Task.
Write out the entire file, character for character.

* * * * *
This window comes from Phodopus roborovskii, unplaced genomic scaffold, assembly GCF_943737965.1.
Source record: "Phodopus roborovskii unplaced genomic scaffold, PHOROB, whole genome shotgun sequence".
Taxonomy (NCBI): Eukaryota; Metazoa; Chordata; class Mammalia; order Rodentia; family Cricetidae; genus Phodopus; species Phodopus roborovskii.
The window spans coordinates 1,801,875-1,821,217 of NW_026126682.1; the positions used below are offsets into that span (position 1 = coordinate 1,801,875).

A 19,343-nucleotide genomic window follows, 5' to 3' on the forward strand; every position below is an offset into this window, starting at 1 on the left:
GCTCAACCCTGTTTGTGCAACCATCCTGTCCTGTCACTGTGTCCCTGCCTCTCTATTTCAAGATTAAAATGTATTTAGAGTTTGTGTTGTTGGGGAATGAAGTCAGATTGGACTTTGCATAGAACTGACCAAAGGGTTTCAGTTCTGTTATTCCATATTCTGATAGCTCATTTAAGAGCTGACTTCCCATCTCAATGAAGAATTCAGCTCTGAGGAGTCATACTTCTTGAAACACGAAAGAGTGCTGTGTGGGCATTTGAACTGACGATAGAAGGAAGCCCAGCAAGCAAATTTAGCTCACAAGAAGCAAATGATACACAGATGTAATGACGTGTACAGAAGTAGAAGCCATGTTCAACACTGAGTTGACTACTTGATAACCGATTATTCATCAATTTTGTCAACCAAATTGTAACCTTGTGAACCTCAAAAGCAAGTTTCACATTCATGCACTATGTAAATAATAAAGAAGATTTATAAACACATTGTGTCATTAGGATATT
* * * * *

This window comes from Phodopus roborovskii, unplaced genomic scaffold, assembly GCF_943737965.1.
Source record: "Phodopus roborovskii unplaced genomic scaffold, PHOROB, whole genome shotgun sequence".
Taxonomy (NCBI): Eukaryota; Metazoa; Chordata; class Mammalia; order Rodentia; family Cricetidae; genus Phodopus; species Phodopus roborovskii.
The window spans coordinates 1,801,875-1,821,217 of NW_026126682.1; the positions used below are offsets into that span (position 1 = coordinate 1,801,875).

A 19,343-nucleotide genomic window follows, 5' to 3' on the forward strand; every position below is an offset into this window, starting at 1 on the left:
GCTCAACCCTGTTTGTGCAACCATCCTGTCCTGTCACTGTGTCCCTGCCTCTCTATTTCAAGATTAAAATGTATTTAGAGTTTGTGTTGTTGGGGAATGAAGTCAGATTGGACTTTGCATAGAACTGACCAAAGGGTTTCAGTTCTGTTATTCCATATTCTGATAGCTCATTTAAGAGCTGACTTCCCATCTCAATGAAGAATTCAGCTCTGAGGAGTCATACTTCTTGAAACACGAAAGAGTGCTGTGTGGGCATTTGAACTGACGATAGAAGGAAGCCCAGCAAGCAAATTTAGCTCACAAGAAGCAAATGATACACAGATGTAATGACGTGTACAGAAGTAGAAGCCATGTTCAACACTGAGTTGACTACTTGATAACCGATTATTCATCAATTTTGTCAACCAAATTGTAACCTTGTGAACCTCAAAAGCAAGTTTCACATTCATGCACTATGTAAATAATAAAGAAGATTTATAAACACATTGTGTCATTAGGATATT